Statement by the IMF Staff Representative

This 2004 Article IV Consultation highlights that Angola’s GDP grew by 11 percent in 2004, following a slowdown in growth in 2003, largely reflecting the profile of oil production, which now accounts for one-half of GDP. The economy outside the extractive sector is currently estimated to be growing by about 9 percent. Despite extensive landmines and devastated infrastructure, agricultural production has recently begun to recover. Progress on structural reform and the implementation of policies to deal systematically with poverty reduction has been limited. The state continues to exercise a heavy influence in many sectors.

Abstract

This 2004 Article IV Consultation highlights that Angola’s GDP grew by 11 percent in 2004, following a slowdown in growth in 2003, largely reflecting the profile of oil production, which now accounts for one-half of GDP. The economy outside the extractive sector is currently estimated to be growing by about 9 percent. Despite extensive landmines and devastated infrastructure, agricultural production has recently begun to recover. Progress on structural reform and the implementation of policies to deal systematically with poverty reduction has been limited. The state continues to exercise a heavy influence in many sectors.

March 4, 2005

1. This statement provides additional information that has become available since the circulation of the staff report. The information does not change the thrust of the staff appraisal.

2. The monetary aggregates expanded more strongly than expected in December, 2004. For the 12 months to end-December 2004, currency in circulation grew by 39 percent, reserve money grew by 46 percent and broad money M3 grew by 59 percent. Corresponding estimates in the staff report were 27 percent, 30 percent and 46 percent respectively. The faster monetary growth seems to have been associated primarily with larger-than-expected end-year withdrawals from government deposits, perhaps associated with a concentration of payments for the clearance of domestic arrears.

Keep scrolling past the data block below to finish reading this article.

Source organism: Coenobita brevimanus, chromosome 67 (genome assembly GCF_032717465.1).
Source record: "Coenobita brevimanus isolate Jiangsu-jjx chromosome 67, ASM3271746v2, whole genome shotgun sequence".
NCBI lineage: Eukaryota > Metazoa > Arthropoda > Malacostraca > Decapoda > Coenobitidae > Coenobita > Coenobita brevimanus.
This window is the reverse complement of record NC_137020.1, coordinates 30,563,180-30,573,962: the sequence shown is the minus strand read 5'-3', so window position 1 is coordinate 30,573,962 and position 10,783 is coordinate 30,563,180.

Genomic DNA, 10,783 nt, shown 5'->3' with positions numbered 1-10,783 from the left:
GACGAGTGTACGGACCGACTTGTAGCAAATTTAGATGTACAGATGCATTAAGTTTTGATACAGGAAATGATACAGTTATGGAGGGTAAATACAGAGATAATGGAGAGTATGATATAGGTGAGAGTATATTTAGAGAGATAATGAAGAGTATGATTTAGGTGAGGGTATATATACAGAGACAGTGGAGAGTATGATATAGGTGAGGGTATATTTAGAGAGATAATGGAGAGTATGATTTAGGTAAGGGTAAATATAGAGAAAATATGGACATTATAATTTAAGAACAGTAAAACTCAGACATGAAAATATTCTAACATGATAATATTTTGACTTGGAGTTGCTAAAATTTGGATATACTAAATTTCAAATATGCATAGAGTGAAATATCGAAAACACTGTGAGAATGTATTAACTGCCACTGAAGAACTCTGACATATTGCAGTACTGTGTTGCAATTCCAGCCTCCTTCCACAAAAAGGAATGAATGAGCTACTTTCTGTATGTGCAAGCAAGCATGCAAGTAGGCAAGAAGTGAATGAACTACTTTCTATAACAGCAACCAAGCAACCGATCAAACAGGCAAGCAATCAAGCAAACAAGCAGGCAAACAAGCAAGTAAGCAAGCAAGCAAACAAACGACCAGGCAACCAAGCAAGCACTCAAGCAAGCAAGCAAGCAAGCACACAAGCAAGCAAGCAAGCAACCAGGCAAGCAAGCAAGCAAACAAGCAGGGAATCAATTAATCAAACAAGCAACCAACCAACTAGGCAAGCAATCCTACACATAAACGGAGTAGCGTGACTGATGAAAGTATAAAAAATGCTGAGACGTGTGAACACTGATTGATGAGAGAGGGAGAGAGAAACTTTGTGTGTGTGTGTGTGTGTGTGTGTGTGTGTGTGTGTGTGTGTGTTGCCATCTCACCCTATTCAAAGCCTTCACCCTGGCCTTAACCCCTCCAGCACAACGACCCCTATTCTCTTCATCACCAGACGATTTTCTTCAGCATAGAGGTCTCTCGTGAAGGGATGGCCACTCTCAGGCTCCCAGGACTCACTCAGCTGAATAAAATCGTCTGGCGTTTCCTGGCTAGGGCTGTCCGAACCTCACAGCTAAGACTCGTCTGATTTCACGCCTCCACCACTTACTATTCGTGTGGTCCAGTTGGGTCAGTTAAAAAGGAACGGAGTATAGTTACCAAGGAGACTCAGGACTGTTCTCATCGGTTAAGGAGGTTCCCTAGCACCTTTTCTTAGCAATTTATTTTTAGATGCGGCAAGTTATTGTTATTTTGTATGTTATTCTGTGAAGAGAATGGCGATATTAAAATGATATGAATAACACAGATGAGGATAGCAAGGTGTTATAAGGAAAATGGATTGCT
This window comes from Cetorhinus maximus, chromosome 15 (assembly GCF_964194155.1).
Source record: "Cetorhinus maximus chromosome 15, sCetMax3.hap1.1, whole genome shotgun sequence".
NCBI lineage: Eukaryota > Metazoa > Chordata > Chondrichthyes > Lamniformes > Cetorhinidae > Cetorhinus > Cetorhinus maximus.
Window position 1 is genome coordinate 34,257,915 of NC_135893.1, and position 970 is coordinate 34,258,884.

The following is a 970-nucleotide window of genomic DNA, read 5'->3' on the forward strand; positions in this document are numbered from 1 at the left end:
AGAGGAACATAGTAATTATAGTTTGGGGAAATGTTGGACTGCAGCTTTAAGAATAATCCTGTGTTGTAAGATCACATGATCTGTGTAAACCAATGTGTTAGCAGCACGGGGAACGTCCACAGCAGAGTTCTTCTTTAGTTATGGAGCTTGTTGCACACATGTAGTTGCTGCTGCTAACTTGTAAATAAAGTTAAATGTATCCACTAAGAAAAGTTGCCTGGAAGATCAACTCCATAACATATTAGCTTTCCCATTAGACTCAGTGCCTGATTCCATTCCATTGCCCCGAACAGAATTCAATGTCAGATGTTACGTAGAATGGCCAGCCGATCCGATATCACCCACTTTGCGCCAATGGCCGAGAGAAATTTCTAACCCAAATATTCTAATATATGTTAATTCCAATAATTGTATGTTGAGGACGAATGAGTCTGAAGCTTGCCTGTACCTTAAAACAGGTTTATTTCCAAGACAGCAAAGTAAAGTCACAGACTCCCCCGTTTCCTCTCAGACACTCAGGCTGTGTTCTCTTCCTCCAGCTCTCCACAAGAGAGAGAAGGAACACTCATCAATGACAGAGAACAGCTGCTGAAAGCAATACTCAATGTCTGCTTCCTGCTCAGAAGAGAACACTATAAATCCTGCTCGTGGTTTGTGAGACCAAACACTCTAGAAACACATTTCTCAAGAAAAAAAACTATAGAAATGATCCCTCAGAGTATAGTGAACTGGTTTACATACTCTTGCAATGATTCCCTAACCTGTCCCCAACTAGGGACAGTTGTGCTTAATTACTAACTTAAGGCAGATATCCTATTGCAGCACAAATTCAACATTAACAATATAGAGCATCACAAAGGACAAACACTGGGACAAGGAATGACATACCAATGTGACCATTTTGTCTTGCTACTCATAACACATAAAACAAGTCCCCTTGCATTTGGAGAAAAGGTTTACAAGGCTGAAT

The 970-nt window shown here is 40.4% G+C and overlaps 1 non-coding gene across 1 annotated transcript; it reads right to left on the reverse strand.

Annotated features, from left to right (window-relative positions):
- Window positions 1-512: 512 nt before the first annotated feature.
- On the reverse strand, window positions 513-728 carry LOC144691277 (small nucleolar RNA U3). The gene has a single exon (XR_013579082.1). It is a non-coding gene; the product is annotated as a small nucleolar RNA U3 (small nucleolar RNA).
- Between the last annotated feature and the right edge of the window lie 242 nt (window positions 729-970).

3. Preliminary data on central government revenue, expenditure and borrowing for 2004 suggest that, while government expenditure on an accruals basis was lower than estimated in the staff report, the cash fiscal deficit for 2004 was similar to staff’s estimate. However, these data are still provisional and incomplete.

4. Consumer prices increased by nearly 2 percent in January 2005, in line with expectations. On a 12-month basis, the inflation rate fell marginally to 30 percent.

5. Retail prices of petroleum products were increased in February and March 2005 by 11 percent and 6 percent, respectively. There have been four increases since May 2004. The price of a gallon of gasoline is now about US$1.75.

6. At end-February 2005, the Kwanza exchange rate was 87 to the U.S. dollar, a depreciation of approximately 9 percent since end-February 2004.

7. A staff mission to Luanda is tentatively scheduled for the end of March to discuss a possible SMP.